When a Member starts its mini-competition it will ask all bidders on the framework to express interest in the project. Those companies that express interest will be invited to an open day, and then interviews.

The open day is for the Member to explain their project to the market place, and to stimulate interest from the framework bidders. It is also the day when bidders start to formulate ideas about how they may best support the Member. After allowing circa 2 weeks for the formulation of ideas the Member then holds interviews for all the interested framework bidders.

At the interviews each bidder will get a time to give their initial ideas to the Member to show that they are the best company for the Member to work with. They will explain their record, their approach and their financial model established during the framework procurement, which will also explains their costs. The interviews are scored formally and the best scoring companies are selected.

The Member will select up to 4 bidders that it would like to work with. Those bidders will be invited to open days with the Member’s estates team and a set of one to one discussions over the period of about one month. In those meetings the Member will form a team with each bidder, so there are in effect four teams working together to come up with their best solution for the Member’s requirements. In the last meeting with each bidder, the team are expected to discuss the proposed bid and make sure its as good as it can be.

STAGE 3: ITT and Contract Close (20 weeks)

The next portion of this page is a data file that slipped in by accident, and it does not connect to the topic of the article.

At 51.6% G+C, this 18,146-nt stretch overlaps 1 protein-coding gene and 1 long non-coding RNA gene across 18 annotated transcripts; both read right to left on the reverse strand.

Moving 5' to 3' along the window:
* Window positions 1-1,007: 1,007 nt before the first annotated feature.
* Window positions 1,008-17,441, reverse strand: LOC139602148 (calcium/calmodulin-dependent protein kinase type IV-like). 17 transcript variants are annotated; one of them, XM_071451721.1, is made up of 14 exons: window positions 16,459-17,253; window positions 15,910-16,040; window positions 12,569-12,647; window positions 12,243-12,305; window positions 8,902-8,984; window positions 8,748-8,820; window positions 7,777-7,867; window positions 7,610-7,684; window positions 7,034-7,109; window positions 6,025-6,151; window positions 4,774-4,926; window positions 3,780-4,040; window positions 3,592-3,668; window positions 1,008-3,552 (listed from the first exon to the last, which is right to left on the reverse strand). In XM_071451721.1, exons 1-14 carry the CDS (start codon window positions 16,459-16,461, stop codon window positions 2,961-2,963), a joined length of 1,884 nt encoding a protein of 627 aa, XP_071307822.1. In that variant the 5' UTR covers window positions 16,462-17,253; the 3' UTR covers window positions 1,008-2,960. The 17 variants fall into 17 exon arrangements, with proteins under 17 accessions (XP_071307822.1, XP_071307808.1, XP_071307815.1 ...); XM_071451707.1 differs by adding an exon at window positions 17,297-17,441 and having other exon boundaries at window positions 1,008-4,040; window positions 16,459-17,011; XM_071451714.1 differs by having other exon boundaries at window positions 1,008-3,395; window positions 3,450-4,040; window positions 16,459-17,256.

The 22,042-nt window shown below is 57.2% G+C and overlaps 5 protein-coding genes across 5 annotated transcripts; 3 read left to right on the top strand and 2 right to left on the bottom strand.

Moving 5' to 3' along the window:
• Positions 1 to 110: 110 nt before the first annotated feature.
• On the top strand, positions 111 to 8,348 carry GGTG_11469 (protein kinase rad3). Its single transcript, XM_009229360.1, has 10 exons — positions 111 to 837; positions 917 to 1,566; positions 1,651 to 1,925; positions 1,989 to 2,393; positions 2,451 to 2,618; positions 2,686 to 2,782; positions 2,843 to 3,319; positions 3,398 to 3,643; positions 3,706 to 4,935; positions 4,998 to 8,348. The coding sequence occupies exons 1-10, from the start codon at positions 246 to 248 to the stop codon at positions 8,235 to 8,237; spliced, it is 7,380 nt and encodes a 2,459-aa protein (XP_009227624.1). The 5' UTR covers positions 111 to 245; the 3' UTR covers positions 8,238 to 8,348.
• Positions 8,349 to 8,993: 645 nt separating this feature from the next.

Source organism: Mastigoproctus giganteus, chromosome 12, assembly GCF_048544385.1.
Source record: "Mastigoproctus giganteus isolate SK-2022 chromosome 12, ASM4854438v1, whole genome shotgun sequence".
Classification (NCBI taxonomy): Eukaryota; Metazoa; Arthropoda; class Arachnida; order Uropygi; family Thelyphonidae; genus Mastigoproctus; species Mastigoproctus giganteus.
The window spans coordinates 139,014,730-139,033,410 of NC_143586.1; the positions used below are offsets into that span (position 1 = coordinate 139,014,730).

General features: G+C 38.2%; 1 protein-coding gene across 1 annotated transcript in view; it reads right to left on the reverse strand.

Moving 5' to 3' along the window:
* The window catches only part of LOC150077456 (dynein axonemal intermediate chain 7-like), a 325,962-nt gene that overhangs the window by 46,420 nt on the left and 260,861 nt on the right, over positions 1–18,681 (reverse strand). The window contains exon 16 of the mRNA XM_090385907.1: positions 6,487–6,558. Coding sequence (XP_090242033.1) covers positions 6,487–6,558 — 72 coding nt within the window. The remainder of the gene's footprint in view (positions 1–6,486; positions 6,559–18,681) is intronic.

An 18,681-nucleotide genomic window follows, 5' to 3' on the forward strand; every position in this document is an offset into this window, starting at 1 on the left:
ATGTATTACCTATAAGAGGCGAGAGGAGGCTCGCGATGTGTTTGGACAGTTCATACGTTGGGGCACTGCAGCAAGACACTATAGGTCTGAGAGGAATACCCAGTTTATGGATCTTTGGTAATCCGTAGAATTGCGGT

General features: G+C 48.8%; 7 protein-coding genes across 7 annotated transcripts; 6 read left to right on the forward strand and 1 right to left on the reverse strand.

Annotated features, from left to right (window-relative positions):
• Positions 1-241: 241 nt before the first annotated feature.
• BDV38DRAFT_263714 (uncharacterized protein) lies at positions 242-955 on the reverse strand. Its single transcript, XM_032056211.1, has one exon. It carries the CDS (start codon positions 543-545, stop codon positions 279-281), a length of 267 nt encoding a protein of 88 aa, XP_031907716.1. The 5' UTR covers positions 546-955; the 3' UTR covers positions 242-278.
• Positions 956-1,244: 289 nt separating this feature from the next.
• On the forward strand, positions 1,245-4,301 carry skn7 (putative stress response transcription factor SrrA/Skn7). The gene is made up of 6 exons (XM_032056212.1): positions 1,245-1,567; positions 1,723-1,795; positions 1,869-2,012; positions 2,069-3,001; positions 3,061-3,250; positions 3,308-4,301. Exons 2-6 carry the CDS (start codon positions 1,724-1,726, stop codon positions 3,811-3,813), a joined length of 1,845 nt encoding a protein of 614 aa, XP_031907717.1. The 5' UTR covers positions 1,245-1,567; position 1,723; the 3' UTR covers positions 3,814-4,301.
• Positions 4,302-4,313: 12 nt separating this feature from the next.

When ready the Member will release its Invitation to Tender to the four bidders. Each bidder will produce its best bid for the Member based on the information and advice given, and present this to the Member in the form of a business case. The Member and CEF will work together to evaluate the bids, choose the project that offers the best value for money add a recommendation sheet and send it to the Member’s board for approval. Should the board withhold approval the project will stop, at no cost to the Member.

Should the Member approve the business case, then that bidder will be given 3 months to complete its design and the contract technical schedules, ready for the Member to sign. Should the contract be for the same (or better) price and guaranteed savings, then the Member is expected to sign the contract. If it does not, then it will be expected to cover the bidder and fund costs associated with those 3 months.

STAGE 4: Construction (Project dependent)

The installation phase starts with contract award and typically lasts a year. The CEF will chair monthly technical and project board meetings to help the Member manage the installation, and the CEF will work closely with the Member to oversee the tests for practical completion. Only when the installation is proven to meet standards and to perform properly technically and financially will practical completion be approved. The project enters the operational phase.

STAGE 5: Contract & Performance Assurance

When the installation has passed practical completion, then the Member starts it’s payments (the first it has made to anyone in this project ) and the guaranteed savings start. Every month the energy meter readings will be collected by the audit system, and the CEF will monitor performance. Every quarter this will be reviewed more thoroughly and action taken if the contract is under performing. At the end of the year the CEF will review the project over the whole year and certify the level of savings generated. If the savings equal, or exceed the guaranteed savings, then all is well. Should the savings be below the guaranteed level, then the contractor will write the Member a cheque for the shortfall.